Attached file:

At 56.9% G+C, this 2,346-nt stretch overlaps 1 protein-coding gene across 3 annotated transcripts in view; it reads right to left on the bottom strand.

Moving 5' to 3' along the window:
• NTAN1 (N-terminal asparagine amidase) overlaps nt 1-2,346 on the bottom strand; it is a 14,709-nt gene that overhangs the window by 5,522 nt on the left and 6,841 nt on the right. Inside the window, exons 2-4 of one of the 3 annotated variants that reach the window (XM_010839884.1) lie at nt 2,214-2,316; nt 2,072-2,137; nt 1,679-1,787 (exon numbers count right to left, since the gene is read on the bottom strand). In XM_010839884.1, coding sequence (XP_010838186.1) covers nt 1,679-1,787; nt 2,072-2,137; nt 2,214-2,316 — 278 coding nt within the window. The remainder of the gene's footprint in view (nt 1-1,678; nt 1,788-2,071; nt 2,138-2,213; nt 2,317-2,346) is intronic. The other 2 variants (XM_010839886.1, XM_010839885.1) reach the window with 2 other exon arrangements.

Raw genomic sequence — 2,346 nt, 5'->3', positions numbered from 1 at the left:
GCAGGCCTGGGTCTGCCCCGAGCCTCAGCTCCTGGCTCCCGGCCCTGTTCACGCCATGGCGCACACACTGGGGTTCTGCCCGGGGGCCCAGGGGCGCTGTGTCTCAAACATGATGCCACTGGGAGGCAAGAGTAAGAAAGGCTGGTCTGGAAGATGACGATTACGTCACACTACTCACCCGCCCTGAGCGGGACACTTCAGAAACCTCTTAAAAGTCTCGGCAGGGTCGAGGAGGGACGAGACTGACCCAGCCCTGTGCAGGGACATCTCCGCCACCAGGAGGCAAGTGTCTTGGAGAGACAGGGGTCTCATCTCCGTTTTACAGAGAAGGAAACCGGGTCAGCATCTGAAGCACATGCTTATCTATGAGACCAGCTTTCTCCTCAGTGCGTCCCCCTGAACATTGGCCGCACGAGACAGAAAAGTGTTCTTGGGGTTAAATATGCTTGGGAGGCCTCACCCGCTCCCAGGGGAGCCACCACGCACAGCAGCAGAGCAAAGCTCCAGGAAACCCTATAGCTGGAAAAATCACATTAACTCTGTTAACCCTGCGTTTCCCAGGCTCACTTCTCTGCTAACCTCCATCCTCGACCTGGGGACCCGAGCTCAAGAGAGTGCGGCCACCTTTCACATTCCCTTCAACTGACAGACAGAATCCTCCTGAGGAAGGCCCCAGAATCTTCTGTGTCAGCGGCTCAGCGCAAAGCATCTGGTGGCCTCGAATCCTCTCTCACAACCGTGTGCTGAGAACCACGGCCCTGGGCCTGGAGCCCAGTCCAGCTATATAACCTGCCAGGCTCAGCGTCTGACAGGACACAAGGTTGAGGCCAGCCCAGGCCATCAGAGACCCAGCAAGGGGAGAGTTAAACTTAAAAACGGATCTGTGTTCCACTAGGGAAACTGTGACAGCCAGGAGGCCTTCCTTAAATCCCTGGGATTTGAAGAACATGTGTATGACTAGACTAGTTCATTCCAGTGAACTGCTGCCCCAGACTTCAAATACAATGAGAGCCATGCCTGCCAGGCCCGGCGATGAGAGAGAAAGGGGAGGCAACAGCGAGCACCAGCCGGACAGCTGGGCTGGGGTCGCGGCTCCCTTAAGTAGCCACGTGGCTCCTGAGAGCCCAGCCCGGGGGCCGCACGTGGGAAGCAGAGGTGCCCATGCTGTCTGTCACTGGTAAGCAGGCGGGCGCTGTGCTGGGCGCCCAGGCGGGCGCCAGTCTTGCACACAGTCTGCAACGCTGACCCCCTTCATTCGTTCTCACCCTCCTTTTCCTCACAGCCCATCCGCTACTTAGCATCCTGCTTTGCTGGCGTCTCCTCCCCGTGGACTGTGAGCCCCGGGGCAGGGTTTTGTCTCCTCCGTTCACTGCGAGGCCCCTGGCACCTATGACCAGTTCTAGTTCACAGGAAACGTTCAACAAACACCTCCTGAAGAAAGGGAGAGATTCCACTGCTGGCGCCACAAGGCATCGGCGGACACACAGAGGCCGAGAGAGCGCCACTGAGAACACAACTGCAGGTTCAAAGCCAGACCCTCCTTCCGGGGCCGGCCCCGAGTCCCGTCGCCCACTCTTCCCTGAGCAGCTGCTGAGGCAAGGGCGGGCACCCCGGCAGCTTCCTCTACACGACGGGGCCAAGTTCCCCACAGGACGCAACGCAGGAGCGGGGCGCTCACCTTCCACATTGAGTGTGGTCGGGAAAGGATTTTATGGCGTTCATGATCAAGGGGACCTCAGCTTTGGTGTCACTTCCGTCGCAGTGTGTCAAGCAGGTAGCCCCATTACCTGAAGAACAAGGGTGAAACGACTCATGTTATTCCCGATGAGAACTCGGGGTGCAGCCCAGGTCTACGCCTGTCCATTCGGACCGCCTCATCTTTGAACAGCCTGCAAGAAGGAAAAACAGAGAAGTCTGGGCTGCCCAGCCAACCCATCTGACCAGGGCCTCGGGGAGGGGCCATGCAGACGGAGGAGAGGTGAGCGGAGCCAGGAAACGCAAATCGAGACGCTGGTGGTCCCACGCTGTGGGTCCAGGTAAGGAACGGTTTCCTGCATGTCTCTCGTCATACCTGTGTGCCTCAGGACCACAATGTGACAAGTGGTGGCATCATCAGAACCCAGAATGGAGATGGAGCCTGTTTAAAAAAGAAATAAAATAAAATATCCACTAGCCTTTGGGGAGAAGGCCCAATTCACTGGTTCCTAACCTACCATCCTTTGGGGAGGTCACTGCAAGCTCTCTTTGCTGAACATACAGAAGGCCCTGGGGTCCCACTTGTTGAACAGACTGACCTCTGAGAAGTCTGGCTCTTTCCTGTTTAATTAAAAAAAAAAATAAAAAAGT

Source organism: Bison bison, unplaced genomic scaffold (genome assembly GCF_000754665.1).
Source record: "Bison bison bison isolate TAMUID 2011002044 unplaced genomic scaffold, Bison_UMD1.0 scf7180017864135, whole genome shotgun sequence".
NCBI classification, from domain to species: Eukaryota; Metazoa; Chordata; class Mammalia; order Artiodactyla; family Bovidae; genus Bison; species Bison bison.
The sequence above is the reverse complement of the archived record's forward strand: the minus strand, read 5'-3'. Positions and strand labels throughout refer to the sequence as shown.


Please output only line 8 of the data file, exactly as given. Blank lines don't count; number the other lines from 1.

NCBI classification, from domain to species: Eukaryota; Metazoa; Chordata; class Mammalia; order Artiodactyla; family Bovidae; genus Bison; species Bison bison.